Small-mammal mycophagy in rangelands of central and southeastern Oregon
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CitationMaser, C., Maser, Z., & Molina, R. (1988). Small-mammal mycophagy in rangelands of central and southeastern Oregon. Journal of Range Management, 41(4), 309-312.
PublisherSociety for Range Management
JournalJournal of Range Management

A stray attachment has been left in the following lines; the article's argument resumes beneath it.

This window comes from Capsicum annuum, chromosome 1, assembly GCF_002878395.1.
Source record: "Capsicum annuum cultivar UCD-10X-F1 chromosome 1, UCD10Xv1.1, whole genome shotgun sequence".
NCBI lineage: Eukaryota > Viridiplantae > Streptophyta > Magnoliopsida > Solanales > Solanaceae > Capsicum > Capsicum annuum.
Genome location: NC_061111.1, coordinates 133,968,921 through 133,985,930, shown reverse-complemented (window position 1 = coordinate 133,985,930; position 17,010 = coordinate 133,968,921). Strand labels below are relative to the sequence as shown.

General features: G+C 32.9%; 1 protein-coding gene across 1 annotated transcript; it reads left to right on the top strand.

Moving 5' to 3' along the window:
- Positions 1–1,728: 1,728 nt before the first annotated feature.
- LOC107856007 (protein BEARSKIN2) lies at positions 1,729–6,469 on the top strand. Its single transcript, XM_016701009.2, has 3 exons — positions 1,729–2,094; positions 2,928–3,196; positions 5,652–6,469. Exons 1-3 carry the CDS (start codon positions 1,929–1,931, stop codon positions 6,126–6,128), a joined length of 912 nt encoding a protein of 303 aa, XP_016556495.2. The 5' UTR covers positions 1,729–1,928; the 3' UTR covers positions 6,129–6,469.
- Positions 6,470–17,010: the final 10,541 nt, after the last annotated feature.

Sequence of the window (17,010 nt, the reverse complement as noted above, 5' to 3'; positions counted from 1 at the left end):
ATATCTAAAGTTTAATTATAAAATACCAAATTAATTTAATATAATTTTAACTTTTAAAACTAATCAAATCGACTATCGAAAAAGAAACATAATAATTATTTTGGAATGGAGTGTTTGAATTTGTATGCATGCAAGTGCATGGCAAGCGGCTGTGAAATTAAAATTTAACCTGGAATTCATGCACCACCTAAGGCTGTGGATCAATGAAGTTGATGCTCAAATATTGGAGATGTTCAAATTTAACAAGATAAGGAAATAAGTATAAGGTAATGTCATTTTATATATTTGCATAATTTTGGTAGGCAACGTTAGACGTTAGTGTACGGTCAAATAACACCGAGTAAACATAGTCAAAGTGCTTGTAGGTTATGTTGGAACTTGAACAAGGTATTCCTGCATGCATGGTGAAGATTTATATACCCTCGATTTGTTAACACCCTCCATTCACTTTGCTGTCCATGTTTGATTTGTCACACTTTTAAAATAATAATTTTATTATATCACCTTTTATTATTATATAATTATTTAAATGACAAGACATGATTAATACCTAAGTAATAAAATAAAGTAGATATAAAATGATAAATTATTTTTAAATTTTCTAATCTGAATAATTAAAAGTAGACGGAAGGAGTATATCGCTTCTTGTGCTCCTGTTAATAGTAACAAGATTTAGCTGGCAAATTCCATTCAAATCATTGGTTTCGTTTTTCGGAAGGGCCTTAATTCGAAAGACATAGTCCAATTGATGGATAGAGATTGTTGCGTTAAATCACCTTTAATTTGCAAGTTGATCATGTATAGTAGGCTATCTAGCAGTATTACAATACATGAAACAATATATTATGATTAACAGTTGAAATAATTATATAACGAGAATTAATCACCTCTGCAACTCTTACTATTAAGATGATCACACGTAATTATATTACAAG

AbstractMost arid and semiarid rangeland plants form a mycorrhizal symbiosis with certain fungi through which the host plants absorb water and nutrients from the soil. Small mammals are known to disperse viable spores of hypogeous, mycorrhizal fungi in forests, but little is known about small mammals as vectors of fungal spores in rangelands. We therefore examined the stomach contents of 575 mammals (16 genera, 26 species) for fungal spores. Spores of hypogeous, mycorrhizal fungi, representing 15 genera, were identified from 21% of the mammals. Although wind and water are thought to be the main means of dispersal for fungal spores in rangelands, a variety of mammals may be locally important in dispersing spores of mycorrhizal fungi.